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Public Radio's Environmental News Magazine (follow us on Google News)


Air Date: Week of

The ten billion dollar a year worldwide trade in rare and endangered snakes includes a lot of poaching. At an illegal snake market in Big Bend National Park in west Texas from 1993 to 1994 the National Park Service launched its biggest poaching sting there. But instead of catching and convicting the poachers, the Park Service itself has come under fire for the conduct of its probe. Martha Bebinger visited the Park recently for a look at the lessons of “Operation Rockcut”.


CURWOOD: The worldwide trade in rare and endangered species is big business. Ten billion dollars a year, according to government officials. In the early 90s, trade officials urged the Department of Interior to take a more aggressive approach to wildlife poaching and collecting. Rangers at Big Bend National Park in West Texas responded. An illegal snake market there had been the subject of rumors for years, as zoos, pet shops, and collectors sought Big Bend snakes because of their unique markings and colors. So, from 1993 to 1994, the National Park Service launched its biggest poaching sting ever, at Big Bend. But instead of catching and convicting a lot of poachers, the Park Service itself has come under fire for the conduct of its probe. Martha Bebinger visited Big Bend recently for a look at the lessons of Operation Rockcut.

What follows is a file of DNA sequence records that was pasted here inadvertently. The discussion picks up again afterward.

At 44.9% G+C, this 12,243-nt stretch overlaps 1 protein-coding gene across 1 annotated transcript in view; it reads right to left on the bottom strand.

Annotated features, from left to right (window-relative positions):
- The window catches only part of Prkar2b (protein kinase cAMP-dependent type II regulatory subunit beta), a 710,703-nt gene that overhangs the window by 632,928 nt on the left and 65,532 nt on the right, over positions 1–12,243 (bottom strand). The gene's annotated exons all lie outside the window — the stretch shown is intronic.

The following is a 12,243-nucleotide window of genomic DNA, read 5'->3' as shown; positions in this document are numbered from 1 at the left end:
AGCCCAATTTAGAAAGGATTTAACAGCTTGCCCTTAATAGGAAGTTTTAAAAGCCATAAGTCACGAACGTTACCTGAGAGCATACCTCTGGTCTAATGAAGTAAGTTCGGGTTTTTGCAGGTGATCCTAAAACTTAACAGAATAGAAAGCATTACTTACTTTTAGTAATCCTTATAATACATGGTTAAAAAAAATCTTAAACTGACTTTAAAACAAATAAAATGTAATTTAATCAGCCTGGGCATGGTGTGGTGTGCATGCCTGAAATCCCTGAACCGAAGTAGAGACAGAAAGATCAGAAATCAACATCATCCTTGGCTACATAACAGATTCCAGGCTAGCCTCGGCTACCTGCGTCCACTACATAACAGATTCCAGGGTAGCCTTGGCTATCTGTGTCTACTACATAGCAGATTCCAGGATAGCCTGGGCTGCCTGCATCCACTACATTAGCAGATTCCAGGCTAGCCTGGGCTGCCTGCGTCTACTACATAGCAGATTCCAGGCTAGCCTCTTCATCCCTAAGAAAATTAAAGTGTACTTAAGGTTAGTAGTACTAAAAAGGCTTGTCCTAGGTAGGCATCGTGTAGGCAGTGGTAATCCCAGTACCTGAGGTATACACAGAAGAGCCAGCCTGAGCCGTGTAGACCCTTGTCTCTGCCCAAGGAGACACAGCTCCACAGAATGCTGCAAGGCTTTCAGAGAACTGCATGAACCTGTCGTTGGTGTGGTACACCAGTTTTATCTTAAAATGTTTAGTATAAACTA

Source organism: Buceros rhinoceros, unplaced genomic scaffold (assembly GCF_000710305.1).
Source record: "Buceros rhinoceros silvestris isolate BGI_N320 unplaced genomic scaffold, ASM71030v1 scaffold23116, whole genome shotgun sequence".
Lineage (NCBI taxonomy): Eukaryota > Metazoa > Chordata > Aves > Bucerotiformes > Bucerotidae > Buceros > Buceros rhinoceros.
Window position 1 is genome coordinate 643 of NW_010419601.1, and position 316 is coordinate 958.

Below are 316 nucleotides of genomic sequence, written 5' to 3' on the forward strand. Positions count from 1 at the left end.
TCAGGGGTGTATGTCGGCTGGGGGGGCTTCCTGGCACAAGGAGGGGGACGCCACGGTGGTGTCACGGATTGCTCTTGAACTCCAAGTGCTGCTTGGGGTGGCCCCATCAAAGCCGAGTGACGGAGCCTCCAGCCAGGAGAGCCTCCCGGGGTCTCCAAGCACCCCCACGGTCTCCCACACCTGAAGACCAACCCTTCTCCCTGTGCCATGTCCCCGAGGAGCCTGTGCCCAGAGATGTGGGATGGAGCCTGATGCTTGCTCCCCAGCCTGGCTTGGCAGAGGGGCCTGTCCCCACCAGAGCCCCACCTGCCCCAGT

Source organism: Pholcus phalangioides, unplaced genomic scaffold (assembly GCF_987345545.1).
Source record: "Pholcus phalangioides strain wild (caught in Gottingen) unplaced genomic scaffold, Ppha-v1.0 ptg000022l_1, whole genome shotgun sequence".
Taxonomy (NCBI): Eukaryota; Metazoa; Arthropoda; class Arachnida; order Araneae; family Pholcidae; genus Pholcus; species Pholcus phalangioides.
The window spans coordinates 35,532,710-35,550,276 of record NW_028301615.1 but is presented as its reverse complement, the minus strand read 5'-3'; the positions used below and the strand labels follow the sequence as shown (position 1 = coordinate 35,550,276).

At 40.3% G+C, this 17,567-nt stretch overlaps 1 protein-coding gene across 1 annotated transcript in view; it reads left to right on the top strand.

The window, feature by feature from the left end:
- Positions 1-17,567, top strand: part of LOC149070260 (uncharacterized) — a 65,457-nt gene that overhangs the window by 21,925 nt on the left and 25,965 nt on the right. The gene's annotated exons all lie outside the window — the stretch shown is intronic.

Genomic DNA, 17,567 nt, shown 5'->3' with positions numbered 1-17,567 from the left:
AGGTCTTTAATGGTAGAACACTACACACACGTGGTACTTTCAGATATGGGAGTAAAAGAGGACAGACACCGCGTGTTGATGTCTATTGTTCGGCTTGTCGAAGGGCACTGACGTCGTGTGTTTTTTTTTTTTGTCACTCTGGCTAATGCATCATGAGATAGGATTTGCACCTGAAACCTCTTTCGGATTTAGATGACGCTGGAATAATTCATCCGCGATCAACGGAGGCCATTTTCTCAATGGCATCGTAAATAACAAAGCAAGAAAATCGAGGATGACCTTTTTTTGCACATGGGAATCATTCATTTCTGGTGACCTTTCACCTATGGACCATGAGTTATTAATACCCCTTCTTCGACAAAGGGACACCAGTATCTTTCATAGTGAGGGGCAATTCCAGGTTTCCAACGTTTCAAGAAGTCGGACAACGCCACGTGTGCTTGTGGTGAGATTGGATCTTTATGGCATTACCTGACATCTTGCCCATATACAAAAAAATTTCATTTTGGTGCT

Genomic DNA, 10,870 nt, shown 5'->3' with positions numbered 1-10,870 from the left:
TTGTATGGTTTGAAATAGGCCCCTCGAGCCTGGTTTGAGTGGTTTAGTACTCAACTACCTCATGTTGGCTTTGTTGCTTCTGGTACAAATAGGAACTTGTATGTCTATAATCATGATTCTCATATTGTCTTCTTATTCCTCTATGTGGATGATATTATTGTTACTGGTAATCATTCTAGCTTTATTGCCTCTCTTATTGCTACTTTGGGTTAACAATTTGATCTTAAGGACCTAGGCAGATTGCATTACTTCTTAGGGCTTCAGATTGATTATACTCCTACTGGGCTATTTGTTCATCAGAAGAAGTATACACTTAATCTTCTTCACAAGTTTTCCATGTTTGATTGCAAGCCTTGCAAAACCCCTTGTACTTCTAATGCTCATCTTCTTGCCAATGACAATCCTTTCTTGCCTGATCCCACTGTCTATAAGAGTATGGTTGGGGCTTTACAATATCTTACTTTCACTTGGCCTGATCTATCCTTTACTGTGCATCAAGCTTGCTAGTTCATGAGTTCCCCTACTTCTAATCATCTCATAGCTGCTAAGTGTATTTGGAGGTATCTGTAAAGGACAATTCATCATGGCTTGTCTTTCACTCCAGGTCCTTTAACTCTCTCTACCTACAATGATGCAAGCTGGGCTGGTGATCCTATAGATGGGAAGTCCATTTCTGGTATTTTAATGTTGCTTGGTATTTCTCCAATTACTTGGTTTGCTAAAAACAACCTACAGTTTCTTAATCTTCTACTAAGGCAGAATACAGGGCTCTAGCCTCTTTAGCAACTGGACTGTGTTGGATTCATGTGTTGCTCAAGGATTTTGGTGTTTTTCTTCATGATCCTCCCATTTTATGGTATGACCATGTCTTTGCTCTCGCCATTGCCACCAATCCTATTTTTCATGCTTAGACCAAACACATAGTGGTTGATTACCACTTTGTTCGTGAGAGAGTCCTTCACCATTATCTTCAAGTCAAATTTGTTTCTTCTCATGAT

BEBINGER: Big Bend National Park is 810,000 acres of rugged mountains and vast desert along the Rio Grande. Looking out over the wide open space, it's easy to feel you're the only person in the park. But when night falls a very different world emerges according to Chris Scott. He remembers driving park roads at night as an undercover agent on Operation Rockcut.